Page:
Harmonic Lab

A synergistic triumph of wills

Eugene Symphony closes a half-season of Tchaikovsky, Verdi, and Adams with popular ruckus Symfest

The five Eugene Symphony concerts I attended in the first half of this year (I was unable to attend the all twentieth-century music Valentine’s Day concert) were of such diverse programming that it is hard to ally them all with one unifying concept. Audiences witnessed world-class virtuosic performances of standards of the classical concerto repertoire; giant assemblages of musicians filling the hall with stunning walls of sound; boundary-pushing, comfort-zone-crashing chromatic works from the late nineteenth century; mid-twentieth-century dance works; twenty-first century ensemble works of consonant complexity; ethereal experiments of light and sound; and an evening of international jazz artists, contemporary ballet performance, pop sonorities, and a knock-out performance by a high-school glee club.

Whew! That sounds like a good season from a selection of arts organizations in a city twice the size of Eugene, let alone the half-season output of one orchestra. Can that one orchestra maintain high standards in such a diverse array of programming?

Yes. And here’s how.

Cognitive dissonance

Pianist Natasha Paremski performed with Eugene Symphony Orchestra.
Pianist Natasha Paremski performed with Eugene Symphony Orchestra.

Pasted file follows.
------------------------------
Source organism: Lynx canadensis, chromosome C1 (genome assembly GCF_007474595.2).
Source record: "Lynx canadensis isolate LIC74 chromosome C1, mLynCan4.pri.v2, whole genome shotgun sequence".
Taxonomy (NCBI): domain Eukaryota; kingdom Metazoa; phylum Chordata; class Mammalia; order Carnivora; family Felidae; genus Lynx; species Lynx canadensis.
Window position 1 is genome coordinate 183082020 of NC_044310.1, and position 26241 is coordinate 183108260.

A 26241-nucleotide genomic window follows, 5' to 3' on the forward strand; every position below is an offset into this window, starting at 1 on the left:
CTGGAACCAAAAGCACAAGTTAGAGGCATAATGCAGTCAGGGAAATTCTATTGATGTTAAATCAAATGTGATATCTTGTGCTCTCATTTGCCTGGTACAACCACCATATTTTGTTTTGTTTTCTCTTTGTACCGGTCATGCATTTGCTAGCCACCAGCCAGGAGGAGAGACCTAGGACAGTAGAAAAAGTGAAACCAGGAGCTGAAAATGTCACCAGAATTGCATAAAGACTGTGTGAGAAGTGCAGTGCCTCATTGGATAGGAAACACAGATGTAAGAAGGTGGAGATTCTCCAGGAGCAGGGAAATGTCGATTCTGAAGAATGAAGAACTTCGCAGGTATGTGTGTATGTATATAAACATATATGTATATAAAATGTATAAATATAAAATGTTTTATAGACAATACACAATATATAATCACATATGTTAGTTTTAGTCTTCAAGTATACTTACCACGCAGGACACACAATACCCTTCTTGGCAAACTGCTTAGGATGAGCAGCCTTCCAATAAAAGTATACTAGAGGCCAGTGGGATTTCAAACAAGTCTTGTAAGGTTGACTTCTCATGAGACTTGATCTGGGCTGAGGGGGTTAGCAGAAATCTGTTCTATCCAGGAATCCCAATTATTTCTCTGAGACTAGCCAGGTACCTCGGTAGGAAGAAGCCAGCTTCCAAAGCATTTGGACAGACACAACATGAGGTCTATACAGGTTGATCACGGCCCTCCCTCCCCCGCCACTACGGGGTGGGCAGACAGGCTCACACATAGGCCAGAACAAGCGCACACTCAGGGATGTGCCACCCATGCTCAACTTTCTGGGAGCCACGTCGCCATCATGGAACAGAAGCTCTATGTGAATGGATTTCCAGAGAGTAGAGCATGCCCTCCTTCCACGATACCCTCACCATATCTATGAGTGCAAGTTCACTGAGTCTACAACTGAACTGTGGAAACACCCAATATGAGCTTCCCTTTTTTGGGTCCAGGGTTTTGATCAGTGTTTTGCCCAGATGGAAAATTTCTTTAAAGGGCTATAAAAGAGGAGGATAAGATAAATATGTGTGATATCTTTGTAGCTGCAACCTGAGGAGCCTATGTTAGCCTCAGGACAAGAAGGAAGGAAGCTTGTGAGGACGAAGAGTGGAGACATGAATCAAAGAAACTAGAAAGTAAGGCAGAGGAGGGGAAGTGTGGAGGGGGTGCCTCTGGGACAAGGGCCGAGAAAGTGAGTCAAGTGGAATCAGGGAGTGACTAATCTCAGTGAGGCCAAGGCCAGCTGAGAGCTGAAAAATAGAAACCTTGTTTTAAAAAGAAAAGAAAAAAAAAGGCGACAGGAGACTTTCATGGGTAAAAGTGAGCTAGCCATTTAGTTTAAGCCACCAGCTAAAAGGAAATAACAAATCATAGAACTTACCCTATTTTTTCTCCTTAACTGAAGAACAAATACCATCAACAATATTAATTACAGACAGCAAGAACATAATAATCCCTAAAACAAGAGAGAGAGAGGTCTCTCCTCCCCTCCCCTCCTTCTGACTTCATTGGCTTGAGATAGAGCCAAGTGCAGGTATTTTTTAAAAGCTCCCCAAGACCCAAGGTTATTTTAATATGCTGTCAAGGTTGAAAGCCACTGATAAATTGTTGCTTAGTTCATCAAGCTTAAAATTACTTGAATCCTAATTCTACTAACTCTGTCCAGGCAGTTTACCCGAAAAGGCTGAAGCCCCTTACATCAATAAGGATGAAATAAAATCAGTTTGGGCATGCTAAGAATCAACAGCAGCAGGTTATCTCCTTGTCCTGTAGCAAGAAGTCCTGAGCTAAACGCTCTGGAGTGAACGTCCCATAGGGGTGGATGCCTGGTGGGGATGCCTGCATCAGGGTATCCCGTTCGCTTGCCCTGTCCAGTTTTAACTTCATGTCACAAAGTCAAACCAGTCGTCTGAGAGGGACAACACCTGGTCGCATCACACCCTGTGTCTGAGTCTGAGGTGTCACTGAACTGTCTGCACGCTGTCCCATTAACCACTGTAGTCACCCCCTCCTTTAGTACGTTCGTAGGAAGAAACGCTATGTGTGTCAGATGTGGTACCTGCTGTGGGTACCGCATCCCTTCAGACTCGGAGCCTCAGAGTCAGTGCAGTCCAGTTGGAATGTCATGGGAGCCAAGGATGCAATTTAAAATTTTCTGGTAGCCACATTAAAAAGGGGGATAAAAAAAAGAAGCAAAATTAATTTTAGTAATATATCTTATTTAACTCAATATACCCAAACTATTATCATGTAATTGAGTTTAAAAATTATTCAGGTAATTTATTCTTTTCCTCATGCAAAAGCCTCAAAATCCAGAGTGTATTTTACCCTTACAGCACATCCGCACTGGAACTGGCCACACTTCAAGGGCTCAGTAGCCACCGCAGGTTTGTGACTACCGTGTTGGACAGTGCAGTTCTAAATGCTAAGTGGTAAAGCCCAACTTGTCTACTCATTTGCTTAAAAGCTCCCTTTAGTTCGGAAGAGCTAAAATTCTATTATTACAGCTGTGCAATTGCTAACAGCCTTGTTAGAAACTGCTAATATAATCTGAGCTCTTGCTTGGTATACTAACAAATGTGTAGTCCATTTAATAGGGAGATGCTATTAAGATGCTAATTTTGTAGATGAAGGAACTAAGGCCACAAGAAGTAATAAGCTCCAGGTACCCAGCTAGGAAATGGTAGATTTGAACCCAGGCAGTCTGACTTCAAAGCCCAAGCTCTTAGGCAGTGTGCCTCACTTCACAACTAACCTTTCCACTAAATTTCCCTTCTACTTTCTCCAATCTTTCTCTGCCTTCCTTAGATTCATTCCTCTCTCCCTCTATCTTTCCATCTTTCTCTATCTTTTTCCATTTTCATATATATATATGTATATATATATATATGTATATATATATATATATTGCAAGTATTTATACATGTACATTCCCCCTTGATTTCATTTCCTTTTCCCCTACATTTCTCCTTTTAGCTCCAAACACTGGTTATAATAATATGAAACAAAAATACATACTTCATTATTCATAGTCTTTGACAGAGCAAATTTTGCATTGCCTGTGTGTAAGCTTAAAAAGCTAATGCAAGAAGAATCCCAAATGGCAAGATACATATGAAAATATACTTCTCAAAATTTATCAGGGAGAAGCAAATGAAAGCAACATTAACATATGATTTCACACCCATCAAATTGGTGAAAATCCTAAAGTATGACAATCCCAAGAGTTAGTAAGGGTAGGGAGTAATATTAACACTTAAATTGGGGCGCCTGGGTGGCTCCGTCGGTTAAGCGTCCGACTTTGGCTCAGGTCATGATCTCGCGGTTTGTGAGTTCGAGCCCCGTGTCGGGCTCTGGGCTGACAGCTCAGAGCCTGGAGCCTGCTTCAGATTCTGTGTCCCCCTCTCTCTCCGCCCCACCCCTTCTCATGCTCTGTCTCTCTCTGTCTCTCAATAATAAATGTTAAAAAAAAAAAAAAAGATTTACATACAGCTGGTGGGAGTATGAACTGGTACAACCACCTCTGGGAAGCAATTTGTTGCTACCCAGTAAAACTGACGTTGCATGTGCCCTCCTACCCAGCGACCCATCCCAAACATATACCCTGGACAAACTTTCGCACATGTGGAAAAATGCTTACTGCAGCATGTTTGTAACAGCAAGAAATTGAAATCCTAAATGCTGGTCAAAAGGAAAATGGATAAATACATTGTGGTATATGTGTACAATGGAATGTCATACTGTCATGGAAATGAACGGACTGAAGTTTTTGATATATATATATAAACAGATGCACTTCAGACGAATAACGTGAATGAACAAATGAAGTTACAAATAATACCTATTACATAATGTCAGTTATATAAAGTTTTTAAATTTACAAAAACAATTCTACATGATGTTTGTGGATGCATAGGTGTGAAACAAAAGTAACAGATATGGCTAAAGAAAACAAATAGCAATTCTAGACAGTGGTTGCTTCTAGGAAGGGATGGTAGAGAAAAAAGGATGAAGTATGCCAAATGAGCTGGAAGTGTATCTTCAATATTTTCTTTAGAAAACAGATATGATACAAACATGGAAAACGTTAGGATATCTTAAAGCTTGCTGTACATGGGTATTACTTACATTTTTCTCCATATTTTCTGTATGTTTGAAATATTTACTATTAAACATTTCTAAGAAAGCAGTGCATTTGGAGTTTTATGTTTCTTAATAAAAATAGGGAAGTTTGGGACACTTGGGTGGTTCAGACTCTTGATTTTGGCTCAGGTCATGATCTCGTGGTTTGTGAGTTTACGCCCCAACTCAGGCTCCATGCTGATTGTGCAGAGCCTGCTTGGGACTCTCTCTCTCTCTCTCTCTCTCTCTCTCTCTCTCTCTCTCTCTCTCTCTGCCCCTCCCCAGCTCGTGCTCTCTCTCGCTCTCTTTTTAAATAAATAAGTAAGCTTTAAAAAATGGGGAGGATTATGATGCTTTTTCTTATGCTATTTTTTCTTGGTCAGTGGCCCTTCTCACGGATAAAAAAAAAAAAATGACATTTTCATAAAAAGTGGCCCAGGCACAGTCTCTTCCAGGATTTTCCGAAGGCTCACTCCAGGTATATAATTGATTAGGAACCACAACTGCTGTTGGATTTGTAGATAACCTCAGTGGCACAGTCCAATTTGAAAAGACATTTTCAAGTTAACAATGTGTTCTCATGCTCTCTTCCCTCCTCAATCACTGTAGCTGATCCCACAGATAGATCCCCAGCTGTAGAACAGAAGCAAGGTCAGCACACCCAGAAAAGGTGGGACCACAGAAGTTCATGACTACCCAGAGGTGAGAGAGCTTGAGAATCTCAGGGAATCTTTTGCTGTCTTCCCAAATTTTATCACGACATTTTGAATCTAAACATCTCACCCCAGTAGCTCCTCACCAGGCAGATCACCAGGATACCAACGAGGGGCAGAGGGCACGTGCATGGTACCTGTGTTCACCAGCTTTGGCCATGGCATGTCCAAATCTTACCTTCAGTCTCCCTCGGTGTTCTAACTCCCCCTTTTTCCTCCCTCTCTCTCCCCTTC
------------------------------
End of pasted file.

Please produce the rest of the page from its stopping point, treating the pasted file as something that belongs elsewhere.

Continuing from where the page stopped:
Natasha Paremski’s performance, in January, of Tchaikovsky’s first piano concerto was a synergistic triumph of wills. After the orchestra’s horn-blasting introduction, Paremski muscled her way into the tempo-control seat by pushing the ensemble to meet her slightly faster pace. Maestro Francesco Lecce-Chong and company worked hard to match her, the Maestro single-handedly lifting the orchestra up a notch with powerful gestures that belied his featherweight stature. This man knows how to work hard.

That effort defined the entire performance, with Paremski employing sophisticated nuances of tempo, articulation, and phrasing that stretched time and tension and even the orchestra’s cohesion. The results were a deliciously tense rapport that had everyone on the edge of their seats—musicians, pianist, audience—and a stunningly emotional performance that belonged not just to the virtuoso but to the orchestra and Maestro as well. 

Continues…